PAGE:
To be sure, capitalizing on corporate social opportunities is not necessarily wrong or bad; that’s not the issue. The issue is more about authenticity, strategy and impact. Do the female directors have the same power, authority and ownership as the longer-serving males or do they just meet a quota? Is the Chief Diversity Officer granted all of the power and resources she needs to exert true change and leadership or is the creation of the position just for public relations? And what message are those football players if, a few hours after paying respects at the beginning of a match, they are posting photos of a house party that is clearly violating all of the COVID-19 protocols that the health care workers want us to follow? What is the message they send when they stop kneeling before matches?
From a strategic perspective, corporate leaders need to anticipate and plan for what they will do when the next social moment impacts their business models. Corporate social opportunity is a more expansive application of greenwashing to a broader universe of environmental, social and governance issues – and it can destroy enormous economic value.
Activision Blizzard is one of the world’s largest videogame developers and producers, known for its best-selling games including Call of Duty, World of Warcraft, and StarCraft. It launched a team-based multiplayer shooter game, Overwatch, in 2016 and gained immediate commercial success. Following the social trend of inclusiveness, they designed the selection of its playable heroes representing a wide range of diverse races and genders. Activision Blizzard also publicly advocate for equality, diversity, or inclusion policies which have been recognized by the Human Rights Campaign Foundation as fixing the lack of diversity in the game industry.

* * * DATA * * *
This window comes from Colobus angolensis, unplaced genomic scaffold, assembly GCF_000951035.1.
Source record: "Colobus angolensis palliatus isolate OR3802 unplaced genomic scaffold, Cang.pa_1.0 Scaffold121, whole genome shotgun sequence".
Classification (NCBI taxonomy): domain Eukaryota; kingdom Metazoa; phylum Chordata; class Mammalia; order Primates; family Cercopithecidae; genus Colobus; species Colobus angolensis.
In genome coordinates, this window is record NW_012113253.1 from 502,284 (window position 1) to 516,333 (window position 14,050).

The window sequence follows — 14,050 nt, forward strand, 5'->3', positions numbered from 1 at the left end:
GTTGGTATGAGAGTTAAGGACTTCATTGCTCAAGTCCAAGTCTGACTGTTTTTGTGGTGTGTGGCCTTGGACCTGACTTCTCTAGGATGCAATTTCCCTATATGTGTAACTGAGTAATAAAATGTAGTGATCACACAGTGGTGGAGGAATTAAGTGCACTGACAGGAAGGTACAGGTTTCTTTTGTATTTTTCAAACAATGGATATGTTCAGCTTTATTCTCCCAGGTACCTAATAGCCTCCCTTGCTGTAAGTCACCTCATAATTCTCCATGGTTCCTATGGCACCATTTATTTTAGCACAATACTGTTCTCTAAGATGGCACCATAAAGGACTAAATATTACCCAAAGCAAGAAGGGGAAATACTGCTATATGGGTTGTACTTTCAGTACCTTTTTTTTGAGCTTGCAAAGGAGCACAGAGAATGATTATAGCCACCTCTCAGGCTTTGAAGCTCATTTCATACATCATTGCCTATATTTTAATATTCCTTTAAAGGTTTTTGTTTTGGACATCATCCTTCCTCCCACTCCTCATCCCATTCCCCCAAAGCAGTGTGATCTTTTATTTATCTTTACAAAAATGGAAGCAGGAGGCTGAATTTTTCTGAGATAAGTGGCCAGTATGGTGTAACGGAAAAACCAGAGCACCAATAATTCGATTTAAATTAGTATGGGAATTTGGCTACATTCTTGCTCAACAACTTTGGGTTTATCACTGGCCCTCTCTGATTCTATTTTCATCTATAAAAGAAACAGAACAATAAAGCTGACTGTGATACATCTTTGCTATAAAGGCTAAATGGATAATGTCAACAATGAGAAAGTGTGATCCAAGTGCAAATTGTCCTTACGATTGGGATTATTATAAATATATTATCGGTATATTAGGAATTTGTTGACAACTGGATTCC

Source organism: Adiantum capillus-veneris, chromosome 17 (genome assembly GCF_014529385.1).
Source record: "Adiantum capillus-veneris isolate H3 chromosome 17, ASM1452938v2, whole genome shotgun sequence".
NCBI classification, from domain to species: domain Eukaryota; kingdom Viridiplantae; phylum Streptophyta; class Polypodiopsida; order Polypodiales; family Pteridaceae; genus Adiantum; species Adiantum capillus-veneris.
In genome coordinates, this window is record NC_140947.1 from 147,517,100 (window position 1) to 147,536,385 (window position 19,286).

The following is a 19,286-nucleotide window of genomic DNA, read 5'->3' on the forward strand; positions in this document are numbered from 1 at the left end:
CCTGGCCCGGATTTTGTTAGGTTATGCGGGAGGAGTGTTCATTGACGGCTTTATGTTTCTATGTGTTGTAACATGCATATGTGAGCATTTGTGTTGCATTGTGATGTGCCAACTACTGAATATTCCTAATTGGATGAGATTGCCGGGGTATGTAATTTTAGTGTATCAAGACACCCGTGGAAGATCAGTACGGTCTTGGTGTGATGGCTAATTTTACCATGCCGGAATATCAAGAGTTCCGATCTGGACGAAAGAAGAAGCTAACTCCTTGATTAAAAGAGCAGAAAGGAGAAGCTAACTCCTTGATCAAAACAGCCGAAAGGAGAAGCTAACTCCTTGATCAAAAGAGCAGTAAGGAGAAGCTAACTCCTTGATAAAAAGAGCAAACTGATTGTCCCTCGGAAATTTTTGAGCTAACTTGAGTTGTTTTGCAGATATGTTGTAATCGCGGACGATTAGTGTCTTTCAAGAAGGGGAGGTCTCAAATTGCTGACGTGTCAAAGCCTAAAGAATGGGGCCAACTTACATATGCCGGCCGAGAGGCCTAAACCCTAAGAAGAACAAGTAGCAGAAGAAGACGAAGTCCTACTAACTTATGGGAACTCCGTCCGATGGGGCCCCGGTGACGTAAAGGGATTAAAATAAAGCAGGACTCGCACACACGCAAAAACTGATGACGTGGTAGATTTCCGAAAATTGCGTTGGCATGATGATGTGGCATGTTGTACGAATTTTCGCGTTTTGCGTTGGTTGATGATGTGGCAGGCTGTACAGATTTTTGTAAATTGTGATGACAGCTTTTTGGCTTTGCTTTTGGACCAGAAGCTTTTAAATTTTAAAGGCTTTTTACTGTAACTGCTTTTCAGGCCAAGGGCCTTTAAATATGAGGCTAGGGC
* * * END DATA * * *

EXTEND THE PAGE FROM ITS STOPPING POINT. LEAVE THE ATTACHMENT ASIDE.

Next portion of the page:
However, it seems not to have changed its corporate culture. In July 2021, the California Department of Fair Employment and Housing filed a lawsuit against Activision Blizzard for sexual harassment and discrimination. The state agency conducted a two-year investigation revealing that the company consistently discriminated against female employees paying and promoting less than male counterparts. The lawsuit was followed by a sequence of investors, employees, and major media labor lawsuits. Its stock price declined 25% from its highest point earlier in the year.